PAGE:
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Rehabilitation Programs Division

Volunteer Services Program

2014 Governor’s Criminal Justice Volunteer Service Awards

Alvin Man Receives Governor’s Criminal Justice Volunteer Service Award

From left to right: Texas Board of Criminal Justice Chairman Oliver Bell, Claude Sumrall, Keynote Speaker Judge Cathy Cochran and Texas Department of Criminal Justice Executive Director Brad Livingston.

(Austin) – Claude Sumrall was presented the Correctional Institutions Division volunteer award during the Governor’s 2014 Criminal Justice Volunteer Service Award program today.

The award was presented by Texas Board of Criminal Justice Chairman Oliver Bell, and TDCJ Executive Director Brad Livingston today during a ceremony held in Austin. Sumrall is one of 15 individuals and 6 organizations from across the state recognized for their efforts to help inmates and those who are on parole or probation.

“These men and women give their time not for monetary reward,” said Livingston. “They volunteer because they have a personal passion in seeing others succeed. We are grateful for their selfless dedication.”

Certified Volunteer Chaplain’s Assistant Claude Sumrall began his ministry 22 years ago with the Prisoners Bible Institute at the Wynne Unit. He currently volunteers at the Stringfellow, Ramsey and Carole Young Units and in the past has volunteered at the Wynne, Darrington, Clemens and Terrell Units. He has worked in several capacities over the years including the GRAD program, mentoring and Bible study, as well as overseeing the faith-based dorm and assisting the unit Chaplain with administrative duties.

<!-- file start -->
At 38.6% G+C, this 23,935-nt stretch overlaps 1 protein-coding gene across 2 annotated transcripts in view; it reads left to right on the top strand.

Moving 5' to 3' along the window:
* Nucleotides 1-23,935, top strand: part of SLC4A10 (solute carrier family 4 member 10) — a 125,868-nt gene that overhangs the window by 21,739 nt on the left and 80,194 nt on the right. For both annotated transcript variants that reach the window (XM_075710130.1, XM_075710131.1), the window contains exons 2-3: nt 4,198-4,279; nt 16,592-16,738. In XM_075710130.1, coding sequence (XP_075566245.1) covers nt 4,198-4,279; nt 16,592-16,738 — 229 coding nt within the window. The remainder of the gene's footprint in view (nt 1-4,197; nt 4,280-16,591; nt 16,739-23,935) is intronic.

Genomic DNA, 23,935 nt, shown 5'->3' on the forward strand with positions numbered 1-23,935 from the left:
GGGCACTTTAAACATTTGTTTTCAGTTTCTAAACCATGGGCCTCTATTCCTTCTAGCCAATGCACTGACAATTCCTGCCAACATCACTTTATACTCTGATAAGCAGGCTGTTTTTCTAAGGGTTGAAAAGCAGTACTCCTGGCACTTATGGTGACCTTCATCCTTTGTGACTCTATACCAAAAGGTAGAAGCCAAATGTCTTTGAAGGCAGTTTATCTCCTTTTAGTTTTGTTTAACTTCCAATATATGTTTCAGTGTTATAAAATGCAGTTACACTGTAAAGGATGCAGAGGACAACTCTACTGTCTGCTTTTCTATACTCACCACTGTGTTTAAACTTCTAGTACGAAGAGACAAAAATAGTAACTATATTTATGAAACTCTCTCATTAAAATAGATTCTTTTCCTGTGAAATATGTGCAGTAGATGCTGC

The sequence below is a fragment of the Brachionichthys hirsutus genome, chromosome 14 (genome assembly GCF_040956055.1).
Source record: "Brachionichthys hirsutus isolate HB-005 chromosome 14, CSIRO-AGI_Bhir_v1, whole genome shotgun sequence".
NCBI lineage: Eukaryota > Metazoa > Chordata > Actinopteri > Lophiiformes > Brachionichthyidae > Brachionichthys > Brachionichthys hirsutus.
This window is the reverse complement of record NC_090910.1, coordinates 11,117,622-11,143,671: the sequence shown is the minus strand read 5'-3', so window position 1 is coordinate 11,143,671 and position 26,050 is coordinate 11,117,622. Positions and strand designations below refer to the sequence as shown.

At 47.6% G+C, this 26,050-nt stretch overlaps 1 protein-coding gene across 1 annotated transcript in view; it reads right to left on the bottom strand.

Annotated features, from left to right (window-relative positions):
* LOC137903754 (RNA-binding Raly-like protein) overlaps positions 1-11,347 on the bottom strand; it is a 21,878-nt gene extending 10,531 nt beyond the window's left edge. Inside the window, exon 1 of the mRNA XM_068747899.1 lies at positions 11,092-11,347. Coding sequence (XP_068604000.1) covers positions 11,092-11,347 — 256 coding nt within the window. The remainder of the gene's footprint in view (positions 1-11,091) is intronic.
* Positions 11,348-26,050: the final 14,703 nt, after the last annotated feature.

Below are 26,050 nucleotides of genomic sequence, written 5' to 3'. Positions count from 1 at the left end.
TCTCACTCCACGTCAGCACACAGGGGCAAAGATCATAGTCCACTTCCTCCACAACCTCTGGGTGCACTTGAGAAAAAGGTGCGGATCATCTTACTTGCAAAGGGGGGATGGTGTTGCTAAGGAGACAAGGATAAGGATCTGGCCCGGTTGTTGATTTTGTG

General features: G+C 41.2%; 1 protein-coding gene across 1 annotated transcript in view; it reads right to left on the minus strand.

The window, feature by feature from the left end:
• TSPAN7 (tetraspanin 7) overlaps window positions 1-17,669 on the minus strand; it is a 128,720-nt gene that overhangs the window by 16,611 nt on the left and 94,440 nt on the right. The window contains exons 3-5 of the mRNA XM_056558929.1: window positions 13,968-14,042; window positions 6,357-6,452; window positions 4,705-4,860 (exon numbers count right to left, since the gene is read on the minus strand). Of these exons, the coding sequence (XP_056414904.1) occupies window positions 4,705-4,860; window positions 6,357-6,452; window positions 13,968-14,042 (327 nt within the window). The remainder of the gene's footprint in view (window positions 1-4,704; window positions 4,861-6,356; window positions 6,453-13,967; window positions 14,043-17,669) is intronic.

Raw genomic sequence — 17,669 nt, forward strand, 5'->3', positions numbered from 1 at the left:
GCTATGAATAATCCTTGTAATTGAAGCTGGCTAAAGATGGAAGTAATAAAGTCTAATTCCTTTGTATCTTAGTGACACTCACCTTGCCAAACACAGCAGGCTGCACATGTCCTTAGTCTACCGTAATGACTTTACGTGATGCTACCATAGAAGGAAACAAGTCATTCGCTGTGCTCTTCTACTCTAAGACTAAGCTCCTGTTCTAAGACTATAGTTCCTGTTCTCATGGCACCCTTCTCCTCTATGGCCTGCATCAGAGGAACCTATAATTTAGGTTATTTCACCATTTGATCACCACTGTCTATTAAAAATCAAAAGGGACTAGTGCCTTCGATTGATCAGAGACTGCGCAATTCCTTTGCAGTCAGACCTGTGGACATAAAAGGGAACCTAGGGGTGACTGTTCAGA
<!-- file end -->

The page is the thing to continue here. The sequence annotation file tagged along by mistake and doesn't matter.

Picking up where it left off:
Volunteer Chaplain Sumrall truly cares about the well being of the offenders he ministers to and his sincerity shows through his compassion and commitment to those men and women. “Volunteering in prison is what I love doing,” he has said more than once. “I would not be happy doing anything else.” As a volunteer, Sumrall has gone above and beyond his commitment by helping unit administration in an “acting chaplain” capacity when a unit chaplain was unavailable.

Claude says he was motivated to volunteer after attending several prison crusades where he saw a need and felt a call from God to the prison ministry. Claude and his wife Patsy have 3 children and 5 grandchildren. He lists time with family, fishing, golf and all sports as his interests.

Claude is one of thousands of concerned volunteers who, like him, donate many hours of their personal time every year with the goal of changing the lives of convicted offenders, and aiding and comforting their victims. Annually, some 21,000 volunteers make 145,000,000 visits to criminal justice facilities and work with offenders who are on supervision, donating some 460,000 hours of service.

Note to media: For more information, contact Jason Clark by e-mail at – Photos of award recipients will be available on the TDCJ Web site at For high resolution photos, please contact Jene Andersen at